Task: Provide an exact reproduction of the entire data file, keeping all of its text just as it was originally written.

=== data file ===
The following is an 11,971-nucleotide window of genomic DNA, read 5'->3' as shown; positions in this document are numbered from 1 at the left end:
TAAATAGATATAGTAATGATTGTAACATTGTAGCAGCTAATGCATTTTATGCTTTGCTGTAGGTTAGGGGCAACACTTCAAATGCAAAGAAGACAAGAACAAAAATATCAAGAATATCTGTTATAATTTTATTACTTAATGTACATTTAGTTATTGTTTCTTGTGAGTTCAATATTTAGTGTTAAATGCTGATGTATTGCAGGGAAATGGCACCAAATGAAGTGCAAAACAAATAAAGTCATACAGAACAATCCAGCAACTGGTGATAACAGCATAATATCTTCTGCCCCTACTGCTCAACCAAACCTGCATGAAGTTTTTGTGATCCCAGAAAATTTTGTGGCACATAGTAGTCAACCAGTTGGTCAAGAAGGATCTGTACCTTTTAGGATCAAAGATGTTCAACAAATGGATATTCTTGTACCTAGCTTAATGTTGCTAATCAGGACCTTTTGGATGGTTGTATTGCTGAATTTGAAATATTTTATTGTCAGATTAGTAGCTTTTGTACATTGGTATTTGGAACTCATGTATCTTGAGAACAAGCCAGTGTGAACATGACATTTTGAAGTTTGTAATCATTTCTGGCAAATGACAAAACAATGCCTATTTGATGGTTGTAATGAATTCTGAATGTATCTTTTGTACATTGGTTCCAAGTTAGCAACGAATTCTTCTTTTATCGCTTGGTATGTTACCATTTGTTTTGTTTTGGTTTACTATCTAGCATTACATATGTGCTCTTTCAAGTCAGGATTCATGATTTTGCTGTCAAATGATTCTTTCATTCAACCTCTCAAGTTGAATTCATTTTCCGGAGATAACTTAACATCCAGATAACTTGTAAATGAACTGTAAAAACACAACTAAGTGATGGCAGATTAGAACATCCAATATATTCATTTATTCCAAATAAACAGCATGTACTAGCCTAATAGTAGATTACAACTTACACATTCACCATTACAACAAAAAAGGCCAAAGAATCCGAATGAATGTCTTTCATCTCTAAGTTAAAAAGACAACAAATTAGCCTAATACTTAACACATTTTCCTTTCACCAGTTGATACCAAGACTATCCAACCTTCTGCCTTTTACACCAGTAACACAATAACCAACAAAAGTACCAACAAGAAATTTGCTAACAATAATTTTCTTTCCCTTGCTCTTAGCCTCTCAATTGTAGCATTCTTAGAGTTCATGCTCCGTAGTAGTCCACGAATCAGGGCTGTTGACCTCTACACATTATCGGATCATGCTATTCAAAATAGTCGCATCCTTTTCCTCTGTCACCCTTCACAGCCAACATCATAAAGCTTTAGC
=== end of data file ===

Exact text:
The following is an 11,971-nucleotide window of genomic DNA, read 5'->3' as shown; positions in this document are numbered from 1 at the left end:
TAAATAGATATAGTAATGATTGTAACATTGTAGCAGCTAATGCATTTTATGCTTTGCTGTAGGTTAGGGGCAACACTTCAAATGCAAAGAAGACAAGAACAAAAATATCAAGAATATCTGTTATAATTTTATTACTTAATGTACATTTAGTTATTGTTTCTTGTGAGTTCAATATTTAGTGTTAAATGCTGATGTATTGCAGGGAAATGGCACCAAATGAAGTGCAAAACAAATAAAGTCATACAGAACAATCCAGCAACTGGTGATAACAGCATAATATCTTCTGCCCCTACTGCTCAACCAAACCTGCATGAAGTTTTTGTGATCCCAGAAAATTTTGTGGCACATAGTAGTCAACCAGTTGGTCAAGAAGGATCTGTACCTTTTAGGATCAAAGATGTTCAACAAATGGATATTCTTGTACCTAGCTTAATGTTGCTAATCAGGACCTTTTGGATGGTTGTATTGCTGAATTTGAAATATTTTATTGTCAGATTAGTAGCTTTTGTACATTGGTATTTGGAACTCATGTATCTTGAGAACAAGCCAGTGTGAACATGACATTTTGAAGTTTGTAATCATTTCTGGCAAATGACAAAACAATGCCTATTTGATGGTTGTAATGAATTCTGAATGTATCTTTTGTACATTGGTTCCAAGTTAGCAACGAATTCTTCTTTTATCGCTTGGTATGTTACCATTTGTTTTGTTTTGGTTTACTATCTAGCATTACATATGTGCTCTTTCAAGTCAGGATTCATGATTTTGCTGTCAAATGATTCTTTCATTCAACCTCTCAAGTTGAATTCATTTTCCGGAGATAACTTAACATCCAGATAACTTGTAAATGAACTGTAAAAACACAACTAAGTGATGGCAGATTAGAACATCCAATATATTCATTTATTCCAAATAAACAGCATGTACTAGCCTAATAGTAGATTACAACTTACACATTCACCATTACAACAAAAAAGGCCAAAGAATCCGAATGAATGTCTTTCATCTCTAAGTTAAAAAGACAACAAATTAGCCTAATACTTAACACATTTTCCTTTCACCAGTTGATACCAAGACTATCCAACCTTCTGCCTTTTACACCAGTAACACAATAACCAACAAAAGTACCAACAAGAAATTTGCTAACAATAATTTTCTTTCCCTTGCTCTTAGCCTCTCAATTGTAGCATTCTTAGAGTTCATGCTCCGTAGTAGTCCACGAATCAGGGCTGTTGACCTCTACACATTATCGGATCATGCTATTCAAAATAGTCGCATCCTTTTCCTCTGTCACCCTTCACAGCCAACATCATAAAGCTTTAGC